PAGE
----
Stevenson speaks warmly of Jordan’s portrayal. Not just for the detailed mannerisms, but for conveying Stevenson’s organized, deeply deliberate attitude towards systemic change as well. “I don’t believe you can change the world unless you’re willing to be strategic and persuasive,” Stevenson says. “You can’t just shout things and demand things, and [Jordan] embraced that approach. I think it gives people a little more insight than they otherwise might get.”
Stevenson uses the word “strategic” a lot. It’s how he conducts himself as an activist, pushing for deep change through careful planning and political savvy.
“We can’t just proclaim our truth and get mad at anyone who doesn’t see it the way we do,” Stevenson says. “We have to be persuasive. We have to be tactical.”
Part of being persuasive and tactical, Stevenson says, is changing the conversation. He says death penalty abolitionists have been willing to have the conversation on their critics’ terms for too long.
“The death penalty is not a topic that can be resolved by asking whether people deserve to die for the crimes they’ve committed. The threshold question is ‘Do we deserve to kill?’” Stevenson says. “If you have the kind of system we have, that treats you better if you’re rich and guilty than if you’re poor and innocent, and if things are compromised by unreliable proceedings—bias, bigotry and racism—then we don’t deserve to kill. And I don’t think many people disagree with that.”
This is the fight Stevenson has waged, and the one depicted in Just Mercy. It’s about transforming rage against an unjust system into actionable steps, finding common ground with critics and killing the beast from the inside out. It’s a process Jordan refers to as “balancing emotional frustration and emotional strength.”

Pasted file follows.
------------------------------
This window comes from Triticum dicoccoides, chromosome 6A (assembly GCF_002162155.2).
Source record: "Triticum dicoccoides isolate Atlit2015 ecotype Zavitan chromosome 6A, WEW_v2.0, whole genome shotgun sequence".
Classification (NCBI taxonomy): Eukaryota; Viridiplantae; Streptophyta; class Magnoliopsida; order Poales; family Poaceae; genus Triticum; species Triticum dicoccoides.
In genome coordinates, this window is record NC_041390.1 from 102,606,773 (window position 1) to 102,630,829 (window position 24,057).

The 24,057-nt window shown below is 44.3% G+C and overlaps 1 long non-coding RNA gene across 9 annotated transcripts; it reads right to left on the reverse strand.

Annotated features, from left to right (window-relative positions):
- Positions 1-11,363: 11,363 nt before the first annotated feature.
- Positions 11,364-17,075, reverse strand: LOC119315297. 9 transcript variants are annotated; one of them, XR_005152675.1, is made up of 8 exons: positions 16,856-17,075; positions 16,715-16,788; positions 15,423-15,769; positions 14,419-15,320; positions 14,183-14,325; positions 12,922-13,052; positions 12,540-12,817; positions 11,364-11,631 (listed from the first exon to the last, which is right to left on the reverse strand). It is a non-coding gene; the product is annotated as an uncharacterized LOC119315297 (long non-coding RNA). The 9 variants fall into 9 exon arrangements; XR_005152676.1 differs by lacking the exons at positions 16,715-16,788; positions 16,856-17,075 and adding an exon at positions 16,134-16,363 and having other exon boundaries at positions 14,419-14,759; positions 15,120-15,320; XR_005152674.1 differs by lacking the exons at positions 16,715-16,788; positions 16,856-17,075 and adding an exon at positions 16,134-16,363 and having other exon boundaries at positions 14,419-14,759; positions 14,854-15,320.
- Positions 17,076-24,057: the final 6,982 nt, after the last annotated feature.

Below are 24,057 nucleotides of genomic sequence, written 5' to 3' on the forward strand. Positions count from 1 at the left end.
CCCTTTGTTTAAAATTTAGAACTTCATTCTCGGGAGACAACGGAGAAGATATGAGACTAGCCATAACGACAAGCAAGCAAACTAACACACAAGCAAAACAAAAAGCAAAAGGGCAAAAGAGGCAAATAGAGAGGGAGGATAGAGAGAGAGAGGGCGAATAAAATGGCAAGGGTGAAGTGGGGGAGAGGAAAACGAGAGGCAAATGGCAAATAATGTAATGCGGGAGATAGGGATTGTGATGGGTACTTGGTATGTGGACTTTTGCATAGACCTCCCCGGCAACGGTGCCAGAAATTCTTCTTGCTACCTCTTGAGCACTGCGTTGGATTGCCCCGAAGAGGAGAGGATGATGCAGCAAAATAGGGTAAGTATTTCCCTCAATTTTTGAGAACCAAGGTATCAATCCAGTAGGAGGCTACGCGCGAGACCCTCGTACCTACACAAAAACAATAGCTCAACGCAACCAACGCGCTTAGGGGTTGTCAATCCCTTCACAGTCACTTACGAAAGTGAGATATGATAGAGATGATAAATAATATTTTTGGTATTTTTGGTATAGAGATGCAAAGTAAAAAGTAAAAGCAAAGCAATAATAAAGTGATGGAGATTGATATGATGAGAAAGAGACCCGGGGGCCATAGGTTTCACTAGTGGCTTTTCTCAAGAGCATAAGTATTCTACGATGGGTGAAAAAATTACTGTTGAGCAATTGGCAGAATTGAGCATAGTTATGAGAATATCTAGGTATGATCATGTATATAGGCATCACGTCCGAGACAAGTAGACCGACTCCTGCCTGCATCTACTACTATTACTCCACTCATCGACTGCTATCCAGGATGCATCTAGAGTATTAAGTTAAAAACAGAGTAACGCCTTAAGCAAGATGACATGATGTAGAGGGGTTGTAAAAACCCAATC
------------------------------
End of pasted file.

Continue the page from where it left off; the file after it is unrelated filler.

“I want to be a part of the change; that’s what’s important to me, especially at this time in my life as a black man in America,” Jordan says. “These issues directly affect me and my community.”
The fight is personal for Stevenson too, both as a black man who has written about his own encounters with racism in the justice system and as a Christian. His attitude of grace toward people who have committed crimes is directly related to his faith.
“Jesus talked about not throwing stones,” Stevenson says. “The woman who was accused of adultery—He never said she didn’t do it. But those who were around were convicted by that.”
“What the Good News is all about is creating opportunities for redemption and restoration and salvation from all of these things that would otherwise define us,” Stevenson continues. “That’s at the heart of what I do. I think that if we are going to be a community of people who love mercy, who do justice, who walk humbly with God, we’ve got to care about the action of mercy. We’ve got to care about the presence of injustice. You’ve got to care about the arrogance of killing people to show that killing is wrong, and taking on these roles that I don’t believe we are equipped to hold.”
Stevenson’s example has helped motivate Jordan to get involved in the fight too. “To understand and feel empathy; to understand the inmates more than just a name on a piece of paper—that’s extremely important. These people have lives and families,” Jordan says. “The fact that Bryan is in the Supreme Court, fighting these cases, fighting this cause, day in and day out. How can we do our part, right? That’s what I wanted to bring to this issue and to this project. It’s about hearing Bryan’s story and wanting to be a part of the change.”
Just Mercy is in theaters everywhere on Friday, January 10.
Tyler Huckabee is RELEVANT's executive editor. He lives in Nashville with his wife, dog and Twitter account.